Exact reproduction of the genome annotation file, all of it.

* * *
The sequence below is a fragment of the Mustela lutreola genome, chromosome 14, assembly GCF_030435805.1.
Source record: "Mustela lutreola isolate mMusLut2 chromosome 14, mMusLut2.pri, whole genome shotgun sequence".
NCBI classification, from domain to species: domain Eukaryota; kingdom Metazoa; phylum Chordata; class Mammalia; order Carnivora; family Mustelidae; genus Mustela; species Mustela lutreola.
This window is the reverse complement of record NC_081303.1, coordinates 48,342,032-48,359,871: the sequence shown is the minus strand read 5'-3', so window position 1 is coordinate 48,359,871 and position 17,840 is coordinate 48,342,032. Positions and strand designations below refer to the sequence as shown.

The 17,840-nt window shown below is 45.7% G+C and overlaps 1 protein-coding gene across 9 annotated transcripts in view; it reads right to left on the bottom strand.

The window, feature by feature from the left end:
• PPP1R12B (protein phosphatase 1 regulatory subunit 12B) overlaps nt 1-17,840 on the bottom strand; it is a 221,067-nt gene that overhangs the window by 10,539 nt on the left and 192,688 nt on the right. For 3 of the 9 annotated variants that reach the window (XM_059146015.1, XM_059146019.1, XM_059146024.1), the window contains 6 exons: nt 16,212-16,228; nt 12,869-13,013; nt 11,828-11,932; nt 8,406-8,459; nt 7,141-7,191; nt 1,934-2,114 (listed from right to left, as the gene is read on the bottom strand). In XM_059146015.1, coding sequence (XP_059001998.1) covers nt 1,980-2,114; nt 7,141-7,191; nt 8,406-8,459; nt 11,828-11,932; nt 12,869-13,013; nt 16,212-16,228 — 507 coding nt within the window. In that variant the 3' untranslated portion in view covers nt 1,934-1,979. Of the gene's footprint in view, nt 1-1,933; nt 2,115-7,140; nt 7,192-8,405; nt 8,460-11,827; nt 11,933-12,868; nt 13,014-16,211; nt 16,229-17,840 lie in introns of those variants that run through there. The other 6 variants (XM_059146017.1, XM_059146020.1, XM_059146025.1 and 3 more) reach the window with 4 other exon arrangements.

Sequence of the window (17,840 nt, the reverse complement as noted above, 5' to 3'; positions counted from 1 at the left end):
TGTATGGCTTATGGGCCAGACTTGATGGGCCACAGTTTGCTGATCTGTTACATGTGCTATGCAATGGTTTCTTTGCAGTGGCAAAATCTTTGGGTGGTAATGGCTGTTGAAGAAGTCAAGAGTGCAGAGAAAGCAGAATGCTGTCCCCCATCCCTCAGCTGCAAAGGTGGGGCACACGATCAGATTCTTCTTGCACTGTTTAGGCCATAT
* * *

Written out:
The sequence below is a fragment of the Mustela lutreola genome, chromosome 14, assembly GCF_030435805.1.
Source record: "Mustela lutreola isolate mMusLut2 chromosome 14, mMusLut2.pri, whole genome shotgun sequence".
NCBI classification, from domain to species: domain Eukaryota; kingdom Metazoa; phylum Chordata; class Mammalia; order Carnivora; family Mustelidae; genus Mustela; species Mustela lutreola.
This window is the reverse complement of record NC_081303.1, coordinates 48,342,032-48,359,871: the sequence shown is the minus strand read 5'-3', so window position 1 is coordinate 48,359,871 and position 17,840 is coordinate 48,342,032. Positions and strand designations below refer to the sequence as shown.

The 17,840-nt window shown below is 45.7% G+C and overlaps 1 protein-coding gene across 9 annotated transcripts in view; it reads right to left on the bottom strand.

The window, feature by feature from the left end:
• PPP1R12B (protein phosphatase 1 regulatory subunit 12B) overlaps nt 1-17,840 on the bottom strand; it is a 221,067-nt gene that overhangs the window by 10,539 nt on the left and 192,688 nt on the right. For 3 of the 9 annotated variants that reach the window (XM_059146015.1, XM_059146019.1, XM_059146024.1), the window contains 6 exons: nt 16,212-16,228; nt 12,869-13,013; nt 11,828-11,932; nt 8,406-8,459; nt 7,141-7,191; nt 1,934-2,114 (listed from right to left, as the gene is read on the bottom strand). In XM_059146015.1, coding sequence (XP_059001998.1) covers nt 1,980-2,114; nt 7,141-7,191; nt 8,406-8,459; nt 11,828-11,932; nt 12,869-13,013; nt 16,212-16,228 — 507 coding nt within the window. In that variant the 3' untranslated portion in view covers nt 1,934-1,979. Of the gene's footprint in view, nt 1-1,933; nt 2,115-7,140; nt 7,192-8,405; nt 8,460-11,827; nt 11,933-12,868; nt 13,014-16,211; nt 16,229-17,840 lie in introns of those variants that run through there. The other 6 variants (XM_059146017.1, XM_059146020.1, XM_059146025.1 and 3 more) reach the window with 4 other exon arrangements.

Sequence of the window (17,840 nt, the reverse complement as noted above, 5' to 3'; positions counted from 1 at the left end):
TGTATGGCTTATGGGCCAGACTTGATGGGCCACAGTTTGCTGATCTGTTACATGTGCTATGCAATGGTTTCTTTGCAGTGGCAAAATCTTTGGGTGGTAATGGCTGTTGAAGAAGTCAAGAGTGCAGAGAAAGCAGAATGCTGTCCCCCATCCCTCAGCTGCAAAGGTGGGGCACACGATCAGATTCTTCTTGCACTGTTTAGGCCATAT